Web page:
Re: bismark--quite frankly, I am getting sick of what I perceive to be a slight shift in . . . what I can only call cattiness among some of our readers. The Board and its unofficial offshoots are not places for a mudslinging, name-calling, junior high fest. It's not to that point yet, but I know that increased efforts towards civility never hurt. I think bismark has come back occasionally after his hiatus, but I don't know that his level of participation will ever be quite what it was. In my opinion, he's an intelligent, fun person who has good things to say, and anyone who feels the need to blackmail him (or any other reader/writer) will sink rather low in my estimation.

---Portia

P.S.: upon re-reading your question, I realized that you likely are said younger brother, and just giving him a hard time: still, the spirit of my points still stands.
A: Dear Portia,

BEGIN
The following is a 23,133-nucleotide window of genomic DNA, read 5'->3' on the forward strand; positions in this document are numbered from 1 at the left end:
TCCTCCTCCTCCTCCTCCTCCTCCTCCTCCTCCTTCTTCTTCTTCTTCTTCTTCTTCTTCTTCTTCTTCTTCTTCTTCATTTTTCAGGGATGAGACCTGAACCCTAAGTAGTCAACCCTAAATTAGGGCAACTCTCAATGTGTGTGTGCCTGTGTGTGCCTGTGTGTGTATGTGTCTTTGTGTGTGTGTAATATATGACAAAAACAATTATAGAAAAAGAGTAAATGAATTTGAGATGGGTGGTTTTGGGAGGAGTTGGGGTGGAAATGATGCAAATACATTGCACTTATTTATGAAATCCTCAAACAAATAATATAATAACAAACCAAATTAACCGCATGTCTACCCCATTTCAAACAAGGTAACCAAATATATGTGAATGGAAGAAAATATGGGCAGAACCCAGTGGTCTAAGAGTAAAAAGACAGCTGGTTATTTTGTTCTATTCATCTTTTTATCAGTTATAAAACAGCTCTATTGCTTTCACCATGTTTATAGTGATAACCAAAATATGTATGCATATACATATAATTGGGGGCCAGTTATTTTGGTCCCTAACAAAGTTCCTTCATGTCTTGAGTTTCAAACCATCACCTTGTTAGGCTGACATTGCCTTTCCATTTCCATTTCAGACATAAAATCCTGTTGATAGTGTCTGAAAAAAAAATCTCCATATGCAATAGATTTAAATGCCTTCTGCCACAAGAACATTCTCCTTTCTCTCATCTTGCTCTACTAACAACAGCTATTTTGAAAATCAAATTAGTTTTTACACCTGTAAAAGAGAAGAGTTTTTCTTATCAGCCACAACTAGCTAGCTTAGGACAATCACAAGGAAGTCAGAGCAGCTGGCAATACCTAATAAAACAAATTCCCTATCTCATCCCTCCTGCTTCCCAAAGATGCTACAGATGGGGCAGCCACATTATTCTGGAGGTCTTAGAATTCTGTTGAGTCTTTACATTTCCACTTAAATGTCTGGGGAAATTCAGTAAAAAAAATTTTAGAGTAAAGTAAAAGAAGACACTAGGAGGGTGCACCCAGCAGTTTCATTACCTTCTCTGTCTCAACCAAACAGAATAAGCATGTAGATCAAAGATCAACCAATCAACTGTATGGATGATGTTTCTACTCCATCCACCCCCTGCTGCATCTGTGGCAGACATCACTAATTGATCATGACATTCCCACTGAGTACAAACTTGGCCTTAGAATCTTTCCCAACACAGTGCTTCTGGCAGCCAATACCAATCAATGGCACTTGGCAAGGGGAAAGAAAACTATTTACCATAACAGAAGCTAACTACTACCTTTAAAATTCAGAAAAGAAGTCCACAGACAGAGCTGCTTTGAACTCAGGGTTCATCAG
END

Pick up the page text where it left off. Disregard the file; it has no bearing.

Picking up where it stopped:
Message received. I shall retreat humbly into my lair to gnaw on the bones of idiots and not encourage mudslinging. Besides, in true monkey fashion, I do not sling "mud," per se. Bismark shall remain untouched for now.

- Furious George
Question #47395 posted on 09/16/2008 3:01 a.m.
Q:

Dear 100 Hour Board,

When Joseph Smith received and translated our current Book of Abraham, he also received and translated from the same source the Book of Joseph (the one sold into Egypt):

“The record of Abraham translated by the Prophet was subsequently printed, and it is now known as the book of Abraham in the Pearl of Great Price. However, the translation of the book of Joseph has not yet been published. Evidently the record of Joseph was translated by the Prophet, but perhaps the reason it was not published was because the great prophecies therein were ‘too great’ for the people of this day” (Daniel H. Ludlow, A Companion to Your Study of the Book of Mormon, pp. 130–31).

Obviously some of Joseph's writings are found in the Book of Mormon, and the JST of the Old Testament. But my question is, where is the actual Book of Joseph now? Was it lost or destroyed? Does the church still have the translated manuscript in a vault somewhere but hasn't published it?